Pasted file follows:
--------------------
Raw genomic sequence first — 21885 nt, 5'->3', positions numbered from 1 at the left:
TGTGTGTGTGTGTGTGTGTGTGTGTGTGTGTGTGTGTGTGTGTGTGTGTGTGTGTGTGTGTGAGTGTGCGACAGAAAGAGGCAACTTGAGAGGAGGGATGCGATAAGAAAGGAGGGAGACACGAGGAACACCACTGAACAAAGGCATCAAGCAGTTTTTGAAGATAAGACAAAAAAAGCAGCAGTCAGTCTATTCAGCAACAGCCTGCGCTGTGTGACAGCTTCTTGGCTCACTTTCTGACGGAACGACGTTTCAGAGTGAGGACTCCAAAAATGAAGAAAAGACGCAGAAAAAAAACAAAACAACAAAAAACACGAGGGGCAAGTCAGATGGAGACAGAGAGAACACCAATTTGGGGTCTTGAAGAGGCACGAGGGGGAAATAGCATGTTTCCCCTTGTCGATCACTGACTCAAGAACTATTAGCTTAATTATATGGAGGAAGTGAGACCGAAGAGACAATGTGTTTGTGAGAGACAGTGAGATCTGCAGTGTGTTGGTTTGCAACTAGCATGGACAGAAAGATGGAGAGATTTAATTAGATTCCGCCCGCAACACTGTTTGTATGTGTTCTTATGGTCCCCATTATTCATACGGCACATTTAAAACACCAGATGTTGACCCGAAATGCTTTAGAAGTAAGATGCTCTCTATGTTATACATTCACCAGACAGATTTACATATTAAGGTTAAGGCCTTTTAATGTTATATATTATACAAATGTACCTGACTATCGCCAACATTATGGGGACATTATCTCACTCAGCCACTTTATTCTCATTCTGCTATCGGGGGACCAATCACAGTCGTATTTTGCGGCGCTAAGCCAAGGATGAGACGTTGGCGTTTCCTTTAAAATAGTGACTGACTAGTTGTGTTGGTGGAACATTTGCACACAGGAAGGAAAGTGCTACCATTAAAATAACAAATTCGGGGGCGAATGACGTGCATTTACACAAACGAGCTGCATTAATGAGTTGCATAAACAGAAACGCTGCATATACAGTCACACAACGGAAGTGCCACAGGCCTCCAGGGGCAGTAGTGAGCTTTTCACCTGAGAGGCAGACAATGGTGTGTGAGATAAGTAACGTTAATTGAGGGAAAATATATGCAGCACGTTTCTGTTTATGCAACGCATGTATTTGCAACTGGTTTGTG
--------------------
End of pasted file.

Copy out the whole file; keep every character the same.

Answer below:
Raw genomic sequence first — 21885 nt, 5'->3', positions numbered from 1 at the left:
TGTGTGTGTGTGTGTGTGTGTGTGTGTGTGTGTGTGTGTGTGTGTGTGTGTGTGTGTGTGTGAGTGTGCGACAGAAAGAGGCAACTTGAGAGGAGGGATGCGATAAGAAAGGAGGGAGACACGAGGAACACCACTGAACAAAGGCATCAAGCAGTTTTTGAAGATAAGACAAAAAAAGCAGCAGTCAGTCTATTCAGCAACAGCCTGCGCTGTGTGACAGCTTCTTGGCTCACTTTCTGACGGAACGACGTTTCAGAGTGAGGACTCCAAAAATGAAGAAAAGACGCAGAAAAAAAACAAAACAACAAAAAACACGAGGGGCAAGTCAGATGGAGACAGAGAGAACACCAATTTGGGGTCTTGAAGAGGCACGAGGGGGAAATAGCATGTTTCCCCTTGTCGATCACTGACTCAAGAACTATTAGCTTAATTATATGGAGGAAGTGAGACCGAAGAGACAATGTGTTTGTGAGAGACAGTGAGATCTGCAGTGTGTTGGTTTGCAACTAGCATGGACAGAAAGATGGAGAGATTTAATTAGATTCCGCCCGCAACACTGTTTGTATGTGTTCTTATGGTCCCCATTATTCATACGGCACATTTAAAACACCAGATGTTGACCCGAAATGCTTTAGAAGTAAGATGCTCTCTATGTTATACATTCACCAGACAGATTTACATATTAAGGTTAAGGCCTTTTAATGTTATATATTATACAAATGTACCTGACTATCGCCAACATTATGGGGACATTATCTCACTCAGCCACTTTATTCTCATTCTGCTATCGGGGGACCAATCACAGTCGTATTTTGCGGCGCTAAGCCAAGGATGAGACGTTGGCGTTTCCTTTAAAATAGTGACTGACTAGTTGTGTTGGTGGAACATTTGCACACAGGAAGGAAAGTGCTACCATTAAAATAACAAATTCGGGGGCGAATGACGTGCATTTACACAAACGAGCTGCATTAATGAGTTGCATAAACAGAAACGCTGCATATACAGTCACACAACGGAAGTGCCACAGGCCTCCAGGGGCAGTAGTGAGCTTTTCACCTGAGAGGCAGACAATGGTGTGTGAGATAAGTAACGTTAATTGAGGGAAAATATATGCAGCACGTTTCTGTTTATGCAACGCATGTATTTGCAACTGGTTTGTG